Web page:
Judge Robertson resigned from the Foreign Intelligence Surveillance Court, sending a letter to United States Chief Justice John G. Roberts announcing his resignation with no explanation. The Washington Post reported the resignation was related to the Bush administration's surveillance of international communications and phone calls sent or received in the United States, without judicial warrants. The New York Times disclosure of this classified program is being investigated by the United States Department of Justice. The Chief Justice of the United States is the head of the judicial branch of the government of the United States, and presides over the Supreme Court of the United States. ... John Glover Roberts Jr. ... George Walker Bush (born July 6, 1946) is the 43rd and current President of the United States, inaugurated on January 20, 2001. ... The New York Times is an internationally known daily newspaper published in New York City and distributed in the United States and many other nations worldwide. ... DOJ headquarters in Washington, D.C. Justice Department redirects here. ...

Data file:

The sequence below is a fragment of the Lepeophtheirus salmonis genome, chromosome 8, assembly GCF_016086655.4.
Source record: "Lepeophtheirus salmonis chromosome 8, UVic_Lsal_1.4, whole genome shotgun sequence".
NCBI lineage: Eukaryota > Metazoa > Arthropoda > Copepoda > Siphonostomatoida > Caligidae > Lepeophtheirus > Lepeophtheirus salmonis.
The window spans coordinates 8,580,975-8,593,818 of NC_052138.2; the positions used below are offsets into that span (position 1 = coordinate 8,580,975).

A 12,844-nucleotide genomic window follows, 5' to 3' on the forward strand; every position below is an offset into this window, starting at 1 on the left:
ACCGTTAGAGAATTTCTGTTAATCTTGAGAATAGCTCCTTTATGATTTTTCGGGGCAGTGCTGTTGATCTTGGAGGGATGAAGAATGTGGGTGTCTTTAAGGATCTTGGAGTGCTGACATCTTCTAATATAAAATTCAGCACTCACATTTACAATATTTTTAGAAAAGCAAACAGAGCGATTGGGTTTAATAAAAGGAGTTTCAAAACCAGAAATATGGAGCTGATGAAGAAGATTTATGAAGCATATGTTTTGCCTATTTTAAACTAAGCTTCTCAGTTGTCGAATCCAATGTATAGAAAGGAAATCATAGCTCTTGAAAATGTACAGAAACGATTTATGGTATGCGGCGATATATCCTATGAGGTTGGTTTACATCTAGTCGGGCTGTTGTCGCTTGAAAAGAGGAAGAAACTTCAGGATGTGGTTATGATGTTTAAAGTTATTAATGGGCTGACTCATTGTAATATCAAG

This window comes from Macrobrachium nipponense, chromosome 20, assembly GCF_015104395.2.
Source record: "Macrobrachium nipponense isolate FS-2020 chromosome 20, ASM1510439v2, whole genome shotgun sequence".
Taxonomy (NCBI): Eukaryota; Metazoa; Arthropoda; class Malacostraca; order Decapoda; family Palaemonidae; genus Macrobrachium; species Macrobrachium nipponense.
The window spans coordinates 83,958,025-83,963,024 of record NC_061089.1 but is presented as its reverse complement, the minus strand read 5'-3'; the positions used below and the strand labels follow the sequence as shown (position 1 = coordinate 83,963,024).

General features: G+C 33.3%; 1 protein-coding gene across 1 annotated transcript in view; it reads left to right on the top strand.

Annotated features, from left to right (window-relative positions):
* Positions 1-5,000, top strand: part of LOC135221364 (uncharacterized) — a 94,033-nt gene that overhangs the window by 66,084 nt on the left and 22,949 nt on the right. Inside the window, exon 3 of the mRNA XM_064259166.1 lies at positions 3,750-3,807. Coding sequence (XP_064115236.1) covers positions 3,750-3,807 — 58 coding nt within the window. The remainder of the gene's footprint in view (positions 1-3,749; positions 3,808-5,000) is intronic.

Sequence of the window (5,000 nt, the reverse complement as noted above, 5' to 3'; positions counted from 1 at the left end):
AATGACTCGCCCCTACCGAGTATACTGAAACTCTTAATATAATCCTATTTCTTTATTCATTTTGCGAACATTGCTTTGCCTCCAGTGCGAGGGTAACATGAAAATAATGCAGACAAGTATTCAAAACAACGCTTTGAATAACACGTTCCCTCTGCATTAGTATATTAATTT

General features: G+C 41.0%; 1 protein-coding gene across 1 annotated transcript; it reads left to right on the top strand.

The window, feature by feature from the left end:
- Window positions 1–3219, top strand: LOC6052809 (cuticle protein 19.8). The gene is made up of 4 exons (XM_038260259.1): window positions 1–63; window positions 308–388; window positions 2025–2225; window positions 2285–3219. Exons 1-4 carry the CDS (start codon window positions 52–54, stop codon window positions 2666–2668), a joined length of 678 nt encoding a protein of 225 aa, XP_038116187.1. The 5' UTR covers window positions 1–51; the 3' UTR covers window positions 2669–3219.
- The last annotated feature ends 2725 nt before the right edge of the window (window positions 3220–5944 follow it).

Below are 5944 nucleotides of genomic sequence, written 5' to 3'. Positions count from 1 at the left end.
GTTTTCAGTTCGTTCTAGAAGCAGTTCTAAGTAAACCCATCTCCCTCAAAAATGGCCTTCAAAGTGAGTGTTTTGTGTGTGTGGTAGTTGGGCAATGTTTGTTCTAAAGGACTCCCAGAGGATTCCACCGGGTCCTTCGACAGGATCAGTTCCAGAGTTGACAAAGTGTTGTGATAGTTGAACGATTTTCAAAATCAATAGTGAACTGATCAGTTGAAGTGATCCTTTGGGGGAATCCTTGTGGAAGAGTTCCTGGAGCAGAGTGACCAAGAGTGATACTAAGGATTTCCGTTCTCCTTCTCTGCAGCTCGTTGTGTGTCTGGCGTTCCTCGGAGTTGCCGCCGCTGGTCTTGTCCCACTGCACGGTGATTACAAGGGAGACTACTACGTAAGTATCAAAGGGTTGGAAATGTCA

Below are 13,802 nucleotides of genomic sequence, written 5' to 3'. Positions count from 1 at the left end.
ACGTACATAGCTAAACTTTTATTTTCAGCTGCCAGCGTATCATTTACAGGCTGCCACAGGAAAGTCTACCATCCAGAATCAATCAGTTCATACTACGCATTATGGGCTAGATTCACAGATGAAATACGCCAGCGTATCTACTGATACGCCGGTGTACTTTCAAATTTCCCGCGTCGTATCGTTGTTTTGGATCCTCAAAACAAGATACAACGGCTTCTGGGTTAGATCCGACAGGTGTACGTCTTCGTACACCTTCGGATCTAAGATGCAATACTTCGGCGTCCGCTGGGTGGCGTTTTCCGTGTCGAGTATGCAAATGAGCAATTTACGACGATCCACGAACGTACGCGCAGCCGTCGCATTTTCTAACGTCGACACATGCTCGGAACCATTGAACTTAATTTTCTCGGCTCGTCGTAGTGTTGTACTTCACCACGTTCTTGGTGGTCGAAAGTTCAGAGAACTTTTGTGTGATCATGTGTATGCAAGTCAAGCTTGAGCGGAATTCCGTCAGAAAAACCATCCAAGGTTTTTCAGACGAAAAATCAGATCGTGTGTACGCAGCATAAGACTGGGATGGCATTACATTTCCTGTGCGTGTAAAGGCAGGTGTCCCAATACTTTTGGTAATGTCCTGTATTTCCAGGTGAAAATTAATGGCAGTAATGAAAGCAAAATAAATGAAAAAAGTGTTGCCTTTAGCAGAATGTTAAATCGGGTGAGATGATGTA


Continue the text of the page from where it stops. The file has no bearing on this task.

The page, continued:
Famous rulings

  • US v. Webster Hubbell - (1) Whether the 5th Amendment privilege against self-incrimination protects information previously recorded in voluntary created documents that a defendant delivers to the government pursuant to an immunized act of production, and (2) whether a defendant's act producing ordinary business records constitutes a compelled testimonial communication solely because the government cannot identify the documents with reasonable particularity before they are produced? Supreme Court upheld 8-1
  • American Council for the Blind v. Sec’y of the Treasury - The U.S. Treasury Department’s failure to design, produce and issue paper currency that is readily distinguishable to blind and visually impaired people violates federal law, since paper money effectively precludes them from meaningful access to U.S. currency.